[Show abstract] [Hide abstract] ABSTRACT: Background and aimsThe polyphenol quercetin may prevent cardiovascular diseases due to its vasorelaxant and anti-oxidative properties. We investigated the effects of quercetin on risk factors of atherosclerosis, biomarkers of inflammation and oxidative stress, depending on the apolipoprotein E (APOE) genotype.Methods and resultsIn a double-blind crossover study 49 healthy male subjects with APOE genotype 3/3 (n = 19), 3/4 (n = 22) and 4/4 (n = 8) consumed 150 mg/d quercetin or placebo for 8 weeks each, intermitted by a three-week washout phase. After each intervention, endothelial function, anthropometry, metabolic and inflammatory parameters were measured in the fasting and postprandial state following a standardized lipid-rich meal.Endothelial function was not changed. In all subjects combined, quercetin significantly decreased waist circumference (P = 0.004) and postprandial systolic blood pressure (P = 0.044). Postprandial triacylglycerol concentrations were significantly decreased and HDL-cholesterol concentrations increased after quercetin as compared to placebo consumption (P = 0.025). Quercetin also moderately increased levels of TNFα (P = 0.024). There was a significant gene–diet interaction for waist circumference and for body mass index (BMI).Conclusions Quercetin supplementation improved some risk factors of cardiovascular disease, yet exerted slightly pro-inflammatory effects. Genotype-dependent effects were seen only on waist circumference and BMI.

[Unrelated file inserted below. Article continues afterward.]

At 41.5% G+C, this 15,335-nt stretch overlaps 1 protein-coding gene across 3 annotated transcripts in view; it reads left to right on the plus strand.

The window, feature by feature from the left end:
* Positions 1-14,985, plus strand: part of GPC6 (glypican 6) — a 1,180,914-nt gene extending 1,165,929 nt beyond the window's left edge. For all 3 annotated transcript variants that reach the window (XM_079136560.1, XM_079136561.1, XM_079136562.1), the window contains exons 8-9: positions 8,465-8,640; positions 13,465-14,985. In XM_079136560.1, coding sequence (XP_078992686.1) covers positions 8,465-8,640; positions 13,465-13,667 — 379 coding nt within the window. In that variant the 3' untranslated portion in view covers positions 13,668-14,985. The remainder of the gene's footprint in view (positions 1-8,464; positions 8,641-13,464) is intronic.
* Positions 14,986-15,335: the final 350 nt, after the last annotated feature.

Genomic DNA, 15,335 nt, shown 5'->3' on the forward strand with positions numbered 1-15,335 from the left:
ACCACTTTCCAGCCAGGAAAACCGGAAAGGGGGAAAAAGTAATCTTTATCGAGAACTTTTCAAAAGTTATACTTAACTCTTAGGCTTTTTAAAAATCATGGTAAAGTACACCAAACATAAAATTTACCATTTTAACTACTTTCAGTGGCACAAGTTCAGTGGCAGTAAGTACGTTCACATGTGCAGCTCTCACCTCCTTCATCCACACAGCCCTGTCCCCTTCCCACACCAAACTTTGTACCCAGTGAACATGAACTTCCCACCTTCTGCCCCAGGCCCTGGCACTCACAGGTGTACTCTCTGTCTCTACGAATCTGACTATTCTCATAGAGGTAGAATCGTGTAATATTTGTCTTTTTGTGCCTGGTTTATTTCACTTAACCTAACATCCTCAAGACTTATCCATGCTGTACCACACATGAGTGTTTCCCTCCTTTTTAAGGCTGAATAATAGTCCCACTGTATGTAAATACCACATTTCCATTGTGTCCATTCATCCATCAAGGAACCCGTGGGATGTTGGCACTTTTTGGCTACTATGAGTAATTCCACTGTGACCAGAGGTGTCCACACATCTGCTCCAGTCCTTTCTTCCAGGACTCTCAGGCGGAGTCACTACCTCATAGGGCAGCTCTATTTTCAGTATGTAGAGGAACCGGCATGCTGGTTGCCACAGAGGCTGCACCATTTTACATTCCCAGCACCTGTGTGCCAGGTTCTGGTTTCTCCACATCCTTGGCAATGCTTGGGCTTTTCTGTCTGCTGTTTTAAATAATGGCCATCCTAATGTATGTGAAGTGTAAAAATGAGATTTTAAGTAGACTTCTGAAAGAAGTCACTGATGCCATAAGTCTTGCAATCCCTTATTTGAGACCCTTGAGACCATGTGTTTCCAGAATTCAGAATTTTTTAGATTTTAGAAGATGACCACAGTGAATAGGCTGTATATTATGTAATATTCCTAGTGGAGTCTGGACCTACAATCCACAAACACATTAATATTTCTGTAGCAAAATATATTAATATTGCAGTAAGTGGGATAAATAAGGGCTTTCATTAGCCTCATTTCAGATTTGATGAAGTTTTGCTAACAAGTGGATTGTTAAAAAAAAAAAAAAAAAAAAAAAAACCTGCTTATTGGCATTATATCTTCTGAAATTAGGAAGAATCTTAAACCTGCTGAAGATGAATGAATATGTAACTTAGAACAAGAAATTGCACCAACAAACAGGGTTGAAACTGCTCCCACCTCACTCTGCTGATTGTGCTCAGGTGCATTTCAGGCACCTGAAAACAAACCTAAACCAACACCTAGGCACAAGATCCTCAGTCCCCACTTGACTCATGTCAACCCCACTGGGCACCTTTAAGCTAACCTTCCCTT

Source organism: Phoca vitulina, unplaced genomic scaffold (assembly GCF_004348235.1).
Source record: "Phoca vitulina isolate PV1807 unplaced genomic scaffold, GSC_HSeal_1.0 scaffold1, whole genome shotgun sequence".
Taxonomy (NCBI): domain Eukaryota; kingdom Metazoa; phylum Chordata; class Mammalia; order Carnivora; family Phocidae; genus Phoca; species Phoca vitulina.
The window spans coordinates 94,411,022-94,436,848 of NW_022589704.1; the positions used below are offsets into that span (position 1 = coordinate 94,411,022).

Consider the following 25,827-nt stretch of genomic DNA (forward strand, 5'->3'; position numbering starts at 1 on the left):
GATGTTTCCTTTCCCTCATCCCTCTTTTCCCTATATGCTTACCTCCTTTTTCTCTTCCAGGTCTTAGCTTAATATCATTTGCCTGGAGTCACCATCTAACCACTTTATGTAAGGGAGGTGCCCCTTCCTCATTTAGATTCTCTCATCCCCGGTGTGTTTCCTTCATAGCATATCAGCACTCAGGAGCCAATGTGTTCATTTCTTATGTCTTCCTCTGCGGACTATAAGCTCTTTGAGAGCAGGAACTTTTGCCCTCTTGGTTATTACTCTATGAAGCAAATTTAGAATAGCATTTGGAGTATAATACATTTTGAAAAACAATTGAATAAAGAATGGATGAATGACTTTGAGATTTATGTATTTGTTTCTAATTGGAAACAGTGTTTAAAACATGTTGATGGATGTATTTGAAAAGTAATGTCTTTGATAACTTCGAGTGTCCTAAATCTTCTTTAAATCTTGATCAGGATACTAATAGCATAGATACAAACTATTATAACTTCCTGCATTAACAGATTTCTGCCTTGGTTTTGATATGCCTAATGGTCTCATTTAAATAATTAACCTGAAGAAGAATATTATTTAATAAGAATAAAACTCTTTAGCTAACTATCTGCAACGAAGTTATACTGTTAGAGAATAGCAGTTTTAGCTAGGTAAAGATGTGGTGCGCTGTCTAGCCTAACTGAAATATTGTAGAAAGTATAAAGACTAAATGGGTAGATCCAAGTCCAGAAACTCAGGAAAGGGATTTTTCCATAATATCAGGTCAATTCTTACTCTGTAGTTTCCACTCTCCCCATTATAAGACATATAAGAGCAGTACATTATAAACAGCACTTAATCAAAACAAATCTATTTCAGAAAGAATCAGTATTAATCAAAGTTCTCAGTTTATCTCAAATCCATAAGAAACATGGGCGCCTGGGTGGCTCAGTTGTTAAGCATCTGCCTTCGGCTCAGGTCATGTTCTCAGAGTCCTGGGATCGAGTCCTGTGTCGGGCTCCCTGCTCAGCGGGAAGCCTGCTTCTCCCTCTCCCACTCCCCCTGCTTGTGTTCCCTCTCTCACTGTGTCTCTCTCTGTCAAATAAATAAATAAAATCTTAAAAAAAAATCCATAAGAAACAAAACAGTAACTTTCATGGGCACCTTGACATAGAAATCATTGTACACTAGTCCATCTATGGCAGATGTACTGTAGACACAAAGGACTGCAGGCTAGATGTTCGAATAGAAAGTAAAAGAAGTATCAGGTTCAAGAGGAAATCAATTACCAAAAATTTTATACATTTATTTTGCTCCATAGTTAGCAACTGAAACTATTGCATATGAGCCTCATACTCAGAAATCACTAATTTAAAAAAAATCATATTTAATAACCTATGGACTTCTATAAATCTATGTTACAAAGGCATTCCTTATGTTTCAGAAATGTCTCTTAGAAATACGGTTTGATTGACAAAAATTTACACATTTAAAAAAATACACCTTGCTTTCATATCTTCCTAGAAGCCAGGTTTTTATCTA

Article · May 2013
    • "Moreover, in one study, the infants of mothers who consumed organic dairy products were less likely to experience eczema at two-year follow up (Kummeling et al., 2008). However, on the negative side, studies have failed to discover statistically significant relationships between organic and conventionally grown foods in the following instances: polyphenol content or antioxidant activity for apples (Briviba et al., 2007; Stracke et al., 2010b; Valavanadis, Vlachogianni, Psomas, Zovoili, & Siatis, 2009); total phenolics, antioxidant activity, β-carotene, lycopene, or ascorbic acid for two varieties of tomatoes (Jurosek, Lumpkin, Yang, Ledesma, & Ma, 2009); and carotenoid contents or antioxidant activity in carrots (Stracke et al., 2010a). The outcomes of other studies have been mixed (Chassy, Bui, Renaud, Van Horn, & Mitchell, 2006; Lombardi Boccia, Lucarini, Lanzi, Aguzzi, & Cappelloni, 2004; Smith-Spangler et al., 2012). "